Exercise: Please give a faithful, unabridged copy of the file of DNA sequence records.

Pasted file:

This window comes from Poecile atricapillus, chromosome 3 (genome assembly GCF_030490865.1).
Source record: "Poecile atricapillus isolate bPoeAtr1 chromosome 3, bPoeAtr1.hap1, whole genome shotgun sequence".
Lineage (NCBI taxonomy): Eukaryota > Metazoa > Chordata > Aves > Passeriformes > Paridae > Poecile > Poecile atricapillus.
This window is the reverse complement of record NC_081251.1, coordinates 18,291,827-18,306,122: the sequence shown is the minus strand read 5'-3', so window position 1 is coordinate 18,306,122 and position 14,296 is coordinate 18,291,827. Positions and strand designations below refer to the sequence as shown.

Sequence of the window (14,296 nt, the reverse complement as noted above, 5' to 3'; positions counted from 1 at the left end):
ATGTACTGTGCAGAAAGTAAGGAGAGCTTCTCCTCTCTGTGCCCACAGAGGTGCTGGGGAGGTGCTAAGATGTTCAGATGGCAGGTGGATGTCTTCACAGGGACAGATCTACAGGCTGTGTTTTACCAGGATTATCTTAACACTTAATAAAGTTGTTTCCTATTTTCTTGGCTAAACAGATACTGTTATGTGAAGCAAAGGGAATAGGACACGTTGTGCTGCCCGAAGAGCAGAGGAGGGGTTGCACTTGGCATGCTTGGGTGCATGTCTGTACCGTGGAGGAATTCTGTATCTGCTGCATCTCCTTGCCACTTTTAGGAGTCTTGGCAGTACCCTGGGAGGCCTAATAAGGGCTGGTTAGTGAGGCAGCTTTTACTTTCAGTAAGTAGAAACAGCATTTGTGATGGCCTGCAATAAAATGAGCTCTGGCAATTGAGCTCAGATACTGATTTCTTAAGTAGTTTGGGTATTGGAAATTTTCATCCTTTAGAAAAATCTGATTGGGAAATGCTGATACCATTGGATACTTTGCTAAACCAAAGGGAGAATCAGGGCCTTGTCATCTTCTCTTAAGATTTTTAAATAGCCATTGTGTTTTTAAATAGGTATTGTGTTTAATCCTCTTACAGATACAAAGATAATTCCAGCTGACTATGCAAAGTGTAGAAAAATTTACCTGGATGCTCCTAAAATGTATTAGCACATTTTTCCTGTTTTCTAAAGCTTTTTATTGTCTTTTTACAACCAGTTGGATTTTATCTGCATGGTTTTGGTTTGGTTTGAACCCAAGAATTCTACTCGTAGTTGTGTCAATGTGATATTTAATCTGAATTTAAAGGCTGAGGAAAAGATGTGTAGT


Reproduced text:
This window comes from Poecile atricapillus, chromosome 3 (genome assembly GCF_030490865.1).
Source record: "Poecile atricapillus isolate bPoeAtr1 chromosome 3, bPoeAtr1.hap1, whole genome shotgun sequence".
Lineage (NCBI taxonomy): Eukaryota > Metazoa > Chordata > Aves > Passeriformes > Paridae > Poecile > Poecile atricapillus.
This window is the reverse complement of record NC_081251.1, coordinates 18,291,827-18,306,122: the sequence shown is the minus strand read 5'-3', so window position 1 is coordinate 18,306,122 and position 14,296 is coordinate 18,291,827. Positions and strand designations below refer to the sequence as shown.

Sequence of the window (14,296 nt, the reverse complement as noted above, 5' to 3'; positions counted from 1 at the left end):
ATGTACTGTGCAGAAAGTAAGGAGAGCTTCTCCTCTCTGTGCCCACAGAGGTGCTGGGGAGGTGCTAAGATGTTCAGATGGCAGGTGGATGTCTTCACAGGGACAGATCTACAGGCTGTGTTTTACCAGGATTATCTTAACACTTAATAAAGTTGTTTCCTATTTTCTTGGCTAAACAGATACTGTTATGTGAAGCAAAGGGAATAGGACACGTTGTGCTGCCCGAAGAGCAGAGGAGGGGTTGCACTTGGCATGCTTGGGTGCATGTCTGTACCGTGGAGGAATTCTGTATCTGCTGCATCTCCTTGCCACTTTTAGGAGTCTTGGCAGTACCCTGGGAGGCCTAATAAGGGCTGGTTAGTGAGGCAGCTTTTACTTTCAGTAAGTAGAAACAGCATTTGTGATGGCCTGCAATAAAATGAGCTCTGGCAATTGAGCTCAGATACTGATTTCTTAAGTAGTTTGGGTATTGGAAATTTTCATCCTTTAGAAAAATCTGATTGGGAAATGCTGATACCATTGGATACTTTGCTAAACCAAAGGGAGAATCAGGGCCTTGTCATCTTCTCTTAAGATTTTTAAATAGCCATTGTGTTTTTAAATAGGTATTGTGTTTAATCCTCTTACAGATACAAAGATAATTCCAGCTGACTATGCAAAGTGTAGAAAAATTTACCTGGATGCTCCTAAAATGTATTAGCACATTTTTCCTGTTTTCTAAAGCTTTTTATTGTCTTTTTACAACCAGTTGGATTTTATCTGCATGGTTTTGGTTTGGTTTGAACCCAAGAATTCTACTCGTAGTTGTGTCAATGTGATATTTAATCTGAATTTAAAGGCTGAGGAAAAGATGTGTAGT